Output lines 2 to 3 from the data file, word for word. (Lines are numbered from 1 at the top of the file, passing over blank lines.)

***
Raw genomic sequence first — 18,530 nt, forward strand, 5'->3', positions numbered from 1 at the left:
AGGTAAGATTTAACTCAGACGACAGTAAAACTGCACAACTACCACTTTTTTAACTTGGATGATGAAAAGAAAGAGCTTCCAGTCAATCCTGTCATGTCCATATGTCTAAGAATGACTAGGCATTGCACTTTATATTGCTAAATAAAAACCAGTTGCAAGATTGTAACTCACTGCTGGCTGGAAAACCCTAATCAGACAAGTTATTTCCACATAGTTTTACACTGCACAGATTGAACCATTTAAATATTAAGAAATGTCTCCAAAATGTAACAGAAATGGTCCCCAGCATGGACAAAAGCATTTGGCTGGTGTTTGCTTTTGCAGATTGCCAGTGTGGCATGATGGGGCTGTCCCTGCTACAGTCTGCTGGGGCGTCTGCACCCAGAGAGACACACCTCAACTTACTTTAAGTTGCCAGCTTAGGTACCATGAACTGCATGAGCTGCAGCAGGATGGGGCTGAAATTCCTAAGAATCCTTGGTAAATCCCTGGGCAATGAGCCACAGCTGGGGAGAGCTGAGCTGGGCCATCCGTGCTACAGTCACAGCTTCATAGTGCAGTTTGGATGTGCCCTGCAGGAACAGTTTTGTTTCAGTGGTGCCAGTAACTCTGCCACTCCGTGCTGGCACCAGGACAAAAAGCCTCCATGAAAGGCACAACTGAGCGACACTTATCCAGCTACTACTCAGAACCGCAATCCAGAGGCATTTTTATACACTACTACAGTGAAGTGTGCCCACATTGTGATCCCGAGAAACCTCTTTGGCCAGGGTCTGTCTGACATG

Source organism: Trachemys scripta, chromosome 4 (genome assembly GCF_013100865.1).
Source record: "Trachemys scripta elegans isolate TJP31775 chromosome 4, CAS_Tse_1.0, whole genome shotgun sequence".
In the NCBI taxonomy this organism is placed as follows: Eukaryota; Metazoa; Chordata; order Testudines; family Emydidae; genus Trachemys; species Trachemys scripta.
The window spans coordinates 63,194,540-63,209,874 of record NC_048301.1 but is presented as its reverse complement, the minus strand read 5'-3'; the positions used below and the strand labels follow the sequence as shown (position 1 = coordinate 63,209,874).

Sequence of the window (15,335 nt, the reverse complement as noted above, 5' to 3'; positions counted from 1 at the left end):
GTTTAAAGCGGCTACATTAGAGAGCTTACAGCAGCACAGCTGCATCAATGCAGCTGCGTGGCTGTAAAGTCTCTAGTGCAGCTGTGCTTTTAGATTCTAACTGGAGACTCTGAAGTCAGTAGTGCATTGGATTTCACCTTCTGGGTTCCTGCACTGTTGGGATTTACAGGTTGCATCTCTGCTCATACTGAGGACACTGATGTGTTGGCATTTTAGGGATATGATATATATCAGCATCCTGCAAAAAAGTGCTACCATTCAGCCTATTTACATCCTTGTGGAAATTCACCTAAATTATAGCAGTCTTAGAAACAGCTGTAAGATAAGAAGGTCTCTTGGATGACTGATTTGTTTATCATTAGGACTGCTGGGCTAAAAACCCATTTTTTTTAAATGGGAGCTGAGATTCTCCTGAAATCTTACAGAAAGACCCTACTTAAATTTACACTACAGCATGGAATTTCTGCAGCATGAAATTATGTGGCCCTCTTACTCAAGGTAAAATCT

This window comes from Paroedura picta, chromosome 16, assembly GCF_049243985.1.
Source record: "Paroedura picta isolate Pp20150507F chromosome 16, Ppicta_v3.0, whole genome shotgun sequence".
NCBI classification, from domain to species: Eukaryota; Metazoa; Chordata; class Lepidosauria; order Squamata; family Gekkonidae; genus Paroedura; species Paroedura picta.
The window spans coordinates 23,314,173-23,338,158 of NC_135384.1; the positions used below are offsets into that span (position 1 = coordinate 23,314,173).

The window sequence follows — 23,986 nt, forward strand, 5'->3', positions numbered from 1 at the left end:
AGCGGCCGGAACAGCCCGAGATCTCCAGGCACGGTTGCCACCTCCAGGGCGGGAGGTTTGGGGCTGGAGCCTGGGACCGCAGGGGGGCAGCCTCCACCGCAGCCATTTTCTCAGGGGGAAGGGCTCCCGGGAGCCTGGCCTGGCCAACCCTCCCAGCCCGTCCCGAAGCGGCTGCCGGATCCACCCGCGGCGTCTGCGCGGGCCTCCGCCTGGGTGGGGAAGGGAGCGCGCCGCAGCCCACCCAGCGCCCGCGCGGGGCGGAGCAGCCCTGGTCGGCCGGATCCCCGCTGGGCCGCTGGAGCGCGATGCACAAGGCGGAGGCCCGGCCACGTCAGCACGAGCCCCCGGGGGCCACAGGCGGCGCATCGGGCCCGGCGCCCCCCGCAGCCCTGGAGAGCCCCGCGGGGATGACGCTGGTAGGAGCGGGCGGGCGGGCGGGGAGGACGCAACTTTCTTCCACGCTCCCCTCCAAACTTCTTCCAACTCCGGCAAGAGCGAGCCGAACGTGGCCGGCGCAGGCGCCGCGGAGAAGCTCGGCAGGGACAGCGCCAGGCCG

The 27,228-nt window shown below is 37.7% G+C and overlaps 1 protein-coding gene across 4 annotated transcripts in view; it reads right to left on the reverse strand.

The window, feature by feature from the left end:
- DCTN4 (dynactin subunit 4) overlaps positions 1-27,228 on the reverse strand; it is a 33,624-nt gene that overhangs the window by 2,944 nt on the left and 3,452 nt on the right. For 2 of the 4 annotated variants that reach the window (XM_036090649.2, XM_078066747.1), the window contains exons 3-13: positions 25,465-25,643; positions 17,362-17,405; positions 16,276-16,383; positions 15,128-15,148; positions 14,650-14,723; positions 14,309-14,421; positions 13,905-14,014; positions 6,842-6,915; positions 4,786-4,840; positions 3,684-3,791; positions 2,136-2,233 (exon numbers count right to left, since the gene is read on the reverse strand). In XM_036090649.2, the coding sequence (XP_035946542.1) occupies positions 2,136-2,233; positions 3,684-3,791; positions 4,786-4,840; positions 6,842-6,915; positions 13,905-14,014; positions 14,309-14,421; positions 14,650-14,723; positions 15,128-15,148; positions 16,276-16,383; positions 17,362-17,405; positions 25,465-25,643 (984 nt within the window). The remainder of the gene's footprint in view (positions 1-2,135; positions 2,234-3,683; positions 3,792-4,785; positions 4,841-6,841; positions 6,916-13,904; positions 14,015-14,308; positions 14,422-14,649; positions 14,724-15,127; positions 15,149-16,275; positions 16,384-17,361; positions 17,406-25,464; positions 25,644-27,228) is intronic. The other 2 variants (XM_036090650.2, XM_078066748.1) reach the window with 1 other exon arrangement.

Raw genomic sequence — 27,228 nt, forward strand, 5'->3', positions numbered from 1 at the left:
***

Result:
AGGTAAGATTTAACTCAGACGACAGTAAAACTGCACAACTACCACTTTTTTAACTTGGATGATGAAAAGAAAGAGCTTCCAGTCAATCCTGTCATGTCCATATGTCTAAGAATGACTAGGCATTGCACTTTATATTGCTAAATAAAAACCAGTTGCAAGATTGTAACTCACTGCTGGCTGGAAAACCCTAATCAGACAAGTTATTTCCACATAGTTTTACACTGCACAGATTGAACCATTTAAATATTAAGAAATGTCTCCAAAATGTAACAGAAATGGTCCCCAGCATGGACAAAAGCATTTGGCTGGTGTTTGCTTTTGCAGATTGCCAGTGTGGCATGATGGGGCTGTCCCTGCTACAGTCTGCTGGGGCGTCTGCACCCAGAGAGACACACCTCAACTTACTTTAAGTTGCCAGCTTAGGTACCATGAACTGCATGAGCTGCAGCAGGATGGGGCTGAAATTCCTAAGAATCCTTGGTAAATCCCTGGGCAATGAGCCACAGCTGGGGAGAGCTGAGCTGGGCCATCCGTGCTACAGTCACAGCTTCATAGTGCAGTTTGGATGTGCCCTGCAGGAACAGTTTTGTTTCAGTGGTGCCAGTAACTCTGCCACTCCGTGCTGGCACCAGGACAAAAAGCCTCCATGAAAGGCACAACTGAGCGACACTTATCCAGCTACTACTCAGAACCGCAATCCAGAGGCATTTTTATACACTACTACAGTGAAGTGTGCCCACATTGTGATCCCGAGAAACCTCTTTGGCCAGGGTCTGTCTGACATG

Source organism: Trachemys scripta, chromosome 4 (genome assembly GCF_013100865.1).